The difference between RASP vs WAF are that WAF is about looking at protection against external threats and RASP is concerned with protecting against internal threats. Threats emerging from the internal trusted networks can potentially do more damage than external threats and put the security posture of an organization at risk.
A WAF is placed towards the network perimeter of an organization and will use a set of rules to inspect all incoming traffic to a website or Application Programming Interface (API) and see if any of the traffic contains any anomalies.
As many websites prefixed with HTTPS are encrypted, the data travels securely over a TLS/SSL encrypted channel. A WAF will not be able to inspect the traffic from an encrypted connection, so the traffic needs to be decrypted first using SSL offloading techniques. Once the traffic is decrypted, the traffic can be inspected by the WAF for anomalies and any data falling foul of the WAF rules is discarded.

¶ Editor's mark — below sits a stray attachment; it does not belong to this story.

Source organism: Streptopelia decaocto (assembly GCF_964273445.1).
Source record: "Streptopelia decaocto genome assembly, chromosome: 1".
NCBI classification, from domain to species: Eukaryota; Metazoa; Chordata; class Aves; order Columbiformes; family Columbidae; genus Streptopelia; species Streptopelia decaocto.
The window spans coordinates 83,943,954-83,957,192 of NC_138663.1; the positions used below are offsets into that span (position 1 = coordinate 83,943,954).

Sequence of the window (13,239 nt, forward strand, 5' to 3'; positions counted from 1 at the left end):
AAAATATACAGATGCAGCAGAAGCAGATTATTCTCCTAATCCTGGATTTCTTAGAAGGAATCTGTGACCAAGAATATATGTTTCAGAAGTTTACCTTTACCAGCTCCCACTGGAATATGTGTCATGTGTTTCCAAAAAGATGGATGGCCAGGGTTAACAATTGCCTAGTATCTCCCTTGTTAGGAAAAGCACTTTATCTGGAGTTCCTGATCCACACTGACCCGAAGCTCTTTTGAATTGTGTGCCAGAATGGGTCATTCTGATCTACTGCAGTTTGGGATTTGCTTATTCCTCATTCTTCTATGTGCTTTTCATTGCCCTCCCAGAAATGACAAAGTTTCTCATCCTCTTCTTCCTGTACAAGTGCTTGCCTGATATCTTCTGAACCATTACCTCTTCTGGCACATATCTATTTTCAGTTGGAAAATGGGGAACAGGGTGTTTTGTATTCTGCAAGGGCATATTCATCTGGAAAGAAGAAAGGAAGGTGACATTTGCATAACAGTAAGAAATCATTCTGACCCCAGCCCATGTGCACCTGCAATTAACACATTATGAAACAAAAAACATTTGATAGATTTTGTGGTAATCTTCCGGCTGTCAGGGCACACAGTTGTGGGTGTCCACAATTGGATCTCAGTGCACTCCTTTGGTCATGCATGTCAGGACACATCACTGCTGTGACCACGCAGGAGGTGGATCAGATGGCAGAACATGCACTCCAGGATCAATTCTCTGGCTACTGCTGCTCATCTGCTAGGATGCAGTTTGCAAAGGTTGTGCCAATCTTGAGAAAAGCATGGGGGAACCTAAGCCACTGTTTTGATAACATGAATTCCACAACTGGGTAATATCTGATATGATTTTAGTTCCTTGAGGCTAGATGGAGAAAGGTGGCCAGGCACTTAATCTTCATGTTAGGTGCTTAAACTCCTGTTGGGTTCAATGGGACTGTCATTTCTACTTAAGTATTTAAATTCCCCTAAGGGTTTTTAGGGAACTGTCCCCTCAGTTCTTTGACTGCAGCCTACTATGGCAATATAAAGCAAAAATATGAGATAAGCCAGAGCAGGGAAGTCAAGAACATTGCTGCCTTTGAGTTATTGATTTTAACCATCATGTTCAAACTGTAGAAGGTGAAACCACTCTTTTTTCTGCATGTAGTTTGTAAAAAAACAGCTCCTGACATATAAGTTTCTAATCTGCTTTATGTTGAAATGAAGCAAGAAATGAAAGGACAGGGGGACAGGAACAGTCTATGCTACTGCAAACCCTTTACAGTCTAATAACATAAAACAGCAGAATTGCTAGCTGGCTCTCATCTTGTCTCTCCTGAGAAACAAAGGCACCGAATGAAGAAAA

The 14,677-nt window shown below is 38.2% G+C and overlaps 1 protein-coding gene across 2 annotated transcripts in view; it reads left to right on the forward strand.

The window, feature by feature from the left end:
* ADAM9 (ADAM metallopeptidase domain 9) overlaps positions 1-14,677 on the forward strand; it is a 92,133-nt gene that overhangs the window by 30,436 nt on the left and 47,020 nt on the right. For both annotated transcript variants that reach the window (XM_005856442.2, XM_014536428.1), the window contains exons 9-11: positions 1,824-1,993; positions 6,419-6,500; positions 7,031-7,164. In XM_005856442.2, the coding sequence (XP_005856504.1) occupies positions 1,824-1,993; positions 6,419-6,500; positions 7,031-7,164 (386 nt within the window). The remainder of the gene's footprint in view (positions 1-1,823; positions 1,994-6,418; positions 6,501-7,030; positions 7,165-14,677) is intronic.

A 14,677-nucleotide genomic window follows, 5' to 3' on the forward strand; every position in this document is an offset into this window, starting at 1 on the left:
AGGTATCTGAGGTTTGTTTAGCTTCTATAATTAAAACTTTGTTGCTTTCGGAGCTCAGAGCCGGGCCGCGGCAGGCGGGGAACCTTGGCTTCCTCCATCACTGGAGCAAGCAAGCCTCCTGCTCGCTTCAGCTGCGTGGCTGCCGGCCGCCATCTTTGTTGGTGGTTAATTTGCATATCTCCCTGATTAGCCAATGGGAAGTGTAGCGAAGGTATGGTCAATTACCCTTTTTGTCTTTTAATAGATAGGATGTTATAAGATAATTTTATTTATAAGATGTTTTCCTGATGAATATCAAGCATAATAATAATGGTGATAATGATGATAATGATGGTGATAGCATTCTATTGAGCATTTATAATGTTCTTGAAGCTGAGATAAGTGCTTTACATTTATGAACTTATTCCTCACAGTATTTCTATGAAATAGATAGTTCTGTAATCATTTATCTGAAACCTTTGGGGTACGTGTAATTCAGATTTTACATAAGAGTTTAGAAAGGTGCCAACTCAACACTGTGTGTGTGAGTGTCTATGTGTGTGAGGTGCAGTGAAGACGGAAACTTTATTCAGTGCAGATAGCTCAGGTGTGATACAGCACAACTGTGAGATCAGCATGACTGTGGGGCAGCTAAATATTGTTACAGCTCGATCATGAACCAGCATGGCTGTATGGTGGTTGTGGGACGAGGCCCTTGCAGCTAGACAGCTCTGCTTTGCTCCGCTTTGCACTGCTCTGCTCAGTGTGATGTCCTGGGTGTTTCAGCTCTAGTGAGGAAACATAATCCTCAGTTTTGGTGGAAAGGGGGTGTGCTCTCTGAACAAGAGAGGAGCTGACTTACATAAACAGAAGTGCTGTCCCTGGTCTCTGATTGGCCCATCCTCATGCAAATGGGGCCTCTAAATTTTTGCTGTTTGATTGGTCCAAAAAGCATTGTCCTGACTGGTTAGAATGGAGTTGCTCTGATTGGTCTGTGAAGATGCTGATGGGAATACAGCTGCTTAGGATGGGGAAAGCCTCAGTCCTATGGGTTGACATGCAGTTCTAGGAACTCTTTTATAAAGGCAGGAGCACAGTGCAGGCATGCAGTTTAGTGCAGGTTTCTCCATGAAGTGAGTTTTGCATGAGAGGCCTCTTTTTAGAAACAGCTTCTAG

For example, if the WAF inspection for finds database code structured to try to try to get privileged access on a database using what is known as a SQL injection attack. The WAF can simply stop the SQL injection code entering the internal network and discard it, thereby protecting the integrity and confidentiality of the organizations data.
RASP tools on the other hand are placed inside the application environments and monitor the application for any unusual behaviors. As the application is being used, the RASP tool checks how the application is running and if the application exhibits a behavior likely to compromise security. The RASP tool can either alert or block the application from carrying out the malicious behavior.
As an example, a docker container could contain an exploit designed to steal an organizations data. The container with its direct access to the database, potentially has access to the information stored in the database. If the container starts to make unusual calls to external connections, this could be flagged up by the RASP tool and stopped in its tracks. The container could contain an exploit designed to get data from the database and send it out of the organization to a predefined location.